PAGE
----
Compost at Blake Garden

Posted on by Surprise Highway
Filed under: Education, Sustainability, Video
[media id=4 width=480 height=360] This semester three Albany High School Students have been interning in the garden. They are diligently working on our three pile compost system. It is a fairly new system started by volunteers about a year ago. At first we thought that we might not have enough nitrogen (greens) to create the chemical process that breaks down the plant material. But we have recovered many wheelbarrows of amendment that we have been adding to new plantings and old soil to boost the nutrient content and to build our soil structure. Below Alex, Remy and Miguel describe the composting process and what is happening in the timelapse video. -- Lauri Twitchell, Blake Garden manager First  we acquire green plant material which will become the nitrogen in our compost pile. For this we went and cut some end of the season asters and coreopsis . With our wheelbarrow full  we headed over to our compost pile. The compost pile is comprised of a few major parts; oxygen, nitrogen, carbon, and H2O. The green plant material (and kitchen waste) provides  nitrogen, the brown plant material provides  carbon, oxygen is provided as you turn the pile, and water is added as the pile is constructed. Make sure that this pile is not compacted as that will hinder oxygen from reaching the inner reaches of the pile. Once you have all of this in place, it will begin to heat up in the center until it reaches a temperature of about 125-160 degrees Fahrenheit.  This causes it to decompose much faster because it is breaking down the chemical bonds.  The pile  works best at a 6' x6' x6'. To accomplish this we take the existing pile, remove the outer layer, spreading it out in donut shape. Then we take the rich inner material, which should have a composition of moist soil. Taking this we put it aside into another pile which we will deal with later. Then, taking our new nitrogen providing plants & old vegetable and fruit peels, we place it into the center of the pile. While wetting it , you layer the carbon and nitrogen materials, building it up to a  6'x6'x6'  again. The optimum ratio  should be  30:1 carbon to nitrogen. Then just make sure that it stays un-compacted, and that it stays moderately damp, similar to  a wet sponge. Then repeat this process every week, and you will have wonderful rich soil to plant with. -- Alexander Barrington Stepans After the compost has been decomposing for a while, we move it to a second pile.  In the second pile, we take the compost and put it on a sifter, which is positioned on a wheelbarrow, in order to separate the decomposed materials from the plant materials that are not fully broken down.  The broken down compost then gets moved to a third pile, while all the other twigs and breaking down plants are returned to the first pile.  During the sifting, we encounter many fascinating things, like millipedes, mice, centipedes, earth worms, ants, roly polies and sow bugs, which work as decomposers.  Decomposers break down dead material, so they are very necessary in the compost. -- Remy Alexander Nutrient rich soil is the final product of this composting process. Once sifted from the second compost pile the soil is placed in its own pile; the third pile. From there it will be put into wheelbarrows and carted to areas of need in the garden. The soil is used as fertilizer and a light mulch layer for new and old plants. The soil can also be used to bring nutrients back into old soil that has had its nutrients absorbed by the plant life or compacted by the weight of the gardens visitors. -- Miguel I. Mejia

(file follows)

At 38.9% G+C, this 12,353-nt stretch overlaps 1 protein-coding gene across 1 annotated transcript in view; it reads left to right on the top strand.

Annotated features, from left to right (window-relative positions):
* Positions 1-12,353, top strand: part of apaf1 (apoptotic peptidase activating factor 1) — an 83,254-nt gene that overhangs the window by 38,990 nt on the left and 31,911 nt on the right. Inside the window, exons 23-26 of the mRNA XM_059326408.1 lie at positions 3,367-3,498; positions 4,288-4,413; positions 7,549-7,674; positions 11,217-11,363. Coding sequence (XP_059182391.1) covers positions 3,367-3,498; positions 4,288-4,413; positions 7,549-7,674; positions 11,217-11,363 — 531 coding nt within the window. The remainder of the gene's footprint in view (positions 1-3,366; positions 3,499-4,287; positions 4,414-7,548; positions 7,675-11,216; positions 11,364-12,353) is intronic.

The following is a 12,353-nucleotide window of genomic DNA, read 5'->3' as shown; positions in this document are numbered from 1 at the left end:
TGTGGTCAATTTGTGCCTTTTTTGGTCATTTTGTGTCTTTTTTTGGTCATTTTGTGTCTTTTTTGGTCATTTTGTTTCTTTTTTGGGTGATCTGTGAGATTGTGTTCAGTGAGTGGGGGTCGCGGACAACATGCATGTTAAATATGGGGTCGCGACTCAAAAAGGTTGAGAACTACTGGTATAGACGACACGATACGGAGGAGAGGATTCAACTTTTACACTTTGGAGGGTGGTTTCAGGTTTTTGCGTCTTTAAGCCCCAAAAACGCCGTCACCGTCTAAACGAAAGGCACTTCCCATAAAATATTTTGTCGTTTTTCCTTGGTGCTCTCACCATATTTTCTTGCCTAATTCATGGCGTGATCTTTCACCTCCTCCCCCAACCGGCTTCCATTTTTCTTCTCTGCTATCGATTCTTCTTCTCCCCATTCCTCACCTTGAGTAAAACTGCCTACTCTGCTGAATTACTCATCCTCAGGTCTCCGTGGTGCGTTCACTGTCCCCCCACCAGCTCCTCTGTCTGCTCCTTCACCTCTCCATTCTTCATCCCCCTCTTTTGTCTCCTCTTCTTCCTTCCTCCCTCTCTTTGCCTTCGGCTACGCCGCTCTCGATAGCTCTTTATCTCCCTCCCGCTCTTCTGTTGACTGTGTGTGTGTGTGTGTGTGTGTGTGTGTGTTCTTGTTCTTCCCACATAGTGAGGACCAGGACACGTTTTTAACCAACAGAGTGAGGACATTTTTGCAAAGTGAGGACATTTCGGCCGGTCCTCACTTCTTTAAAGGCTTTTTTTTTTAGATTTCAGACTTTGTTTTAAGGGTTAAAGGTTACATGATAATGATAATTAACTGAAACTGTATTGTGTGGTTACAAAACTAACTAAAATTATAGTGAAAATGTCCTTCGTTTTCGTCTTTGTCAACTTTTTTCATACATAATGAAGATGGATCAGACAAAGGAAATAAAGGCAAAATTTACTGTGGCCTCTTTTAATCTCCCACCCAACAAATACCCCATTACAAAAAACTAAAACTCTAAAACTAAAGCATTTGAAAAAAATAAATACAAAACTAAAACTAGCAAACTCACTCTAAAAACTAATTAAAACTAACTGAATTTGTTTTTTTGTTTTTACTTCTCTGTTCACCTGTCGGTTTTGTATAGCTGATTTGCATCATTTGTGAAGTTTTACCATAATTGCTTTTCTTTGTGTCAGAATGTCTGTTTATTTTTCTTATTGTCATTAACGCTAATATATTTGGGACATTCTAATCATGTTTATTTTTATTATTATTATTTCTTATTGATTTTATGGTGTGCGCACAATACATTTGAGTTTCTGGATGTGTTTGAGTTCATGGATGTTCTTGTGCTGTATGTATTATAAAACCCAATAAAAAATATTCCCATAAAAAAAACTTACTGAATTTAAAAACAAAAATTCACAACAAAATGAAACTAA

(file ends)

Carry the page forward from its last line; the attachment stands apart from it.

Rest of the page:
Rainfall at Blake Garden

Posted on by Surprise Highway
Filed under: Water, Sustainability, Video

Blake Garden has been keeping rainfall records since 1965. In the short video posted below garden manager Lauri Twitchell measures and records rainfall using the simple rain gauge installed at the garden. [media id=2 width=320 height=240] California is currently in a state of drought. Although the rainfall recorded at Blake Garden recent years hovers near the Bay Area Yearly average of 26 inches, it is important to note that other regions in California (such as the Sierras) are falling far short of the necessary averages. Another point to keep in mind is that from 1965-2009 the Bay Area population has doubled from 3.6 million to 7.3 million. This population growth has been accompanied by tremendous residential and industrial development that has added further demands on water usage and consumption. At Blake Garden efforts are being made to conserve water and reduce consumption. These efforts include: rainwater collection, greywater reuse, mulching and composting, cistern collection from on-site seeps and creeks, native drought-tolerant plantings, lawn reduction and irrigation redesign. BLAKE RAINFALL CHARTS & PDS INDEX LINKS: Blake Garden Rainfall Chart 1965-2009 pdf file Bay Area Population Census Long Term Palmer Drought Severity Index for July 2009



Blackberry Perma-Culture Project

Posted on by Surprise Highway

Elisabeth Esterer-Vogel, a second year  Landscape Architecture graduate student in the UC Berkeley Landscape Architecture Department is working on a special LA 299 project.  She is investigating methods of perma-culture & education in public gardens. She has recently been working on reclaiming an area of the cottage garden that had been overtaken by invasive Himalayan blackberries and replaced them with  three species of cultivated, edible blackberries. The cultivars are Navajo, Ollalie berry, and Boysenberry. She first had to eradicate the invasive blackberries, double dig the clay soil area and amend the soil with compost that we are making on the site.